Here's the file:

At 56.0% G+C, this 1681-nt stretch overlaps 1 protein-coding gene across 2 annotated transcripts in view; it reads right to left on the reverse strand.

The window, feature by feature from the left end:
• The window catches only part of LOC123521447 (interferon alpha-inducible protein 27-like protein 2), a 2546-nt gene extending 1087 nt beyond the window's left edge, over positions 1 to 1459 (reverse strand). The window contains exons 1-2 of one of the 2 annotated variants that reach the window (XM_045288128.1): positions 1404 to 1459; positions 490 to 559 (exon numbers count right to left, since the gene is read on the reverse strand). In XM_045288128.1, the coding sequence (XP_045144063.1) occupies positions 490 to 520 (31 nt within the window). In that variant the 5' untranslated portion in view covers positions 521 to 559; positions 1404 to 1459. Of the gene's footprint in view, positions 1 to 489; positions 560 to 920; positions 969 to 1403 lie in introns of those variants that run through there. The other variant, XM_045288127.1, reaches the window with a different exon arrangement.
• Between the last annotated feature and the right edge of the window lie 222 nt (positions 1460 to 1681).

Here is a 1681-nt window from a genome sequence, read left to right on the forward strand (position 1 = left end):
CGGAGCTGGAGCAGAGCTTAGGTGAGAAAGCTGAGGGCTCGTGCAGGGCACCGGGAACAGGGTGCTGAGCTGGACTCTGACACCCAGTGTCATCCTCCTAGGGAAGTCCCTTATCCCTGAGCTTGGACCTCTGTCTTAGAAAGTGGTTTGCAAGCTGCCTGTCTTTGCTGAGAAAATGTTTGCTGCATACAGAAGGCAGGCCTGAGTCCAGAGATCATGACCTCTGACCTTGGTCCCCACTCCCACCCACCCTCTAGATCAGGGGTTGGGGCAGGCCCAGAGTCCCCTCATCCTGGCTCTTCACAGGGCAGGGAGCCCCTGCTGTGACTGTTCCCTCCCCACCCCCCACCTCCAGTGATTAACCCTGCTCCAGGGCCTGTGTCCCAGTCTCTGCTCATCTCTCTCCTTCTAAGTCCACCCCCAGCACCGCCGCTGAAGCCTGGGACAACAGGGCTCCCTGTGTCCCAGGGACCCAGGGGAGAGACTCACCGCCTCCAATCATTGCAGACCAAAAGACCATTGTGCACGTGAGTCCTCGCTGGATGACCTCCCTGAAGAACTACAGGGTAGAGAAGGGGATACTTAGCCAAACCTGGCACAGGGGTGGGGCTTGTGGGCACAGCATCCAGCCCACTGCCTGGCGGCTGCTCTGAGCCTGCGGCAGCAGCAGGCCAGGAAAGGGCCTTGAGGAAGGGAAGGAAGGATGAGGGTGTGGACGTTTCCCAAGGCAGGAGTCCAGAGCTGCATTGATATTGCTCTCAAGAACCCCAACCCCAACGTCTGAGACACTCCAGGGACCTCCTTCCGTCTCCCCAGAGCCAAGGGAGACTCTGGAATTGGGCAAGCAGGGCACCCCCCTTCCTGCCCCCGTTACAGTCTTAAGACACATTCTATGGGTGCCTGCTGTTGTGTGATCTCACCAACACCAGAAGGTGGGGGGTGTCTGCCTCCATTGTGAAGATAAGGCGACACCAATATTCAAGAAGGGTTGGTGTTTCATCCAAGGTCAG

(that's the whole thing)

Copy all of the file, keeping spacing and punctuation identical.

At 56.0% G+C, this 1681-nt stretch overlaps 1 protein-coding gene across 2 annotated transcripts in view; it reads right to left on the reverse strand.

The window, feature by feature from the left end:
• The window catches only part of LOC123521447 (interferon alpha-inducible protein 27-like protein 2), a 2546-nt gene extending 1087 nt beyond the window's left edge, over positions 1 to 1459 (reverse strand). The window contains exons 1-2 of one of the 2 annotated variants that reach the window (XM_045288128.1): positions 1404 to 1459; positions 490 to 559 (exon numbers count right to left, since the gene is read on the reverse strand). In XM_045288128.1, the coding sequence (XP_045144063.1) occupies positions 490 to 520 (31 nt within the window). In that variant the 5' untranslated portion in view covers positions 521 to 559; positions 1404 to 1459. Of the gene's footprint in view, positions 1 to 489; positions 560 to 920; positions 969 to 1403 lie in introns of those variants that run through there. The other variant, XM_045288127.1, reaches the window with a different exon arrangement.
• Between the last annotated feature and the right edge of the window lie 222 nt (positions 1460 to 1681).

Here is a 1681-nt window from a genome sequence, read left to right on the forward strand (position 1 = left end):
CGGAGCTGGAGCAGAGCTTAGGTGAGAAAGCTGAGGGCTCGTGCAGGGCACCGGGAACAGGGTGCTGAGCTGGACTCTGACACCCAGTGTCATCCTCCTAGGGAAGTCCCTTATCCCTGAGCTTGGACCTCTGTCTTAGAAAGTGGTTTGCAAGCTGCCTGTCTTTGCTGAGAAAATGTTTGCTGCATACAGAAGGCAGGCCTGAGTCCAGAGATCATGACCTCTGACCTTGGTCCCCACTCCCACCCACCCTCTAGATCAGGGGTTGGGGCAGGCCCAGAGTCCCCTCATCCTGGCTCTTCACAGGGCAGGGAGCCCCTGCTGTGACTGTTCCCTCCCCACCCCCCACCTCCAGTGATTAACCCTGCTCCAGGGCCTGTGTCCCAGTCTCTGCTCATCTCTCTCCTTCTAAGTCCACCCCCAGCACCGCCGCTGAAGCCTGGGACAACAGGGCTCCCTGTGTCCCAGGGACCCAGGGGAGAGACTCACCGCCTCCAATCATTGCAGACCAAAAGACCATTGTGCACGTGAGTCCTCGCTGGATGACCTCCCTGAAGAACTACAGGGTAGAGAAGGGGATACTTAGCCAAACCTGGCACAGGGGTGGGGCTTGTGGGCACAGCATCCAGCCCACTGCCTGGCGGCTGCTCTGAGCCTGCGGCAGCAGCAGGCCAGGAAAGGGCCTTGAGGAAGGGAAGGAAGGATGAGGGTGTGGACGTTTCCCAAGGCAGGAGTCCAGAGCTGCATTGATATTGCTCTCAAGAACCCCAACCCCAACGTCTGAGACACTCCAGGGACCTCCTTCCGTCTCCCCAGAGCCAAGGGAGACTCTGGAATTGGGCAAGCAGGGCACCCCCCTTCCTGCCCCCGTTACAGTCTTAAGACACATTCTATGGGTGCCTGCTGTTGTGTGATCTCACCAACACCAGAAGGTGGGGGGTGTCTGCCTCCATTGTGAAGATAAGGCGACACCAATATTCAAGAAGGGTTGGTGTTTCATCCAAGGTCAG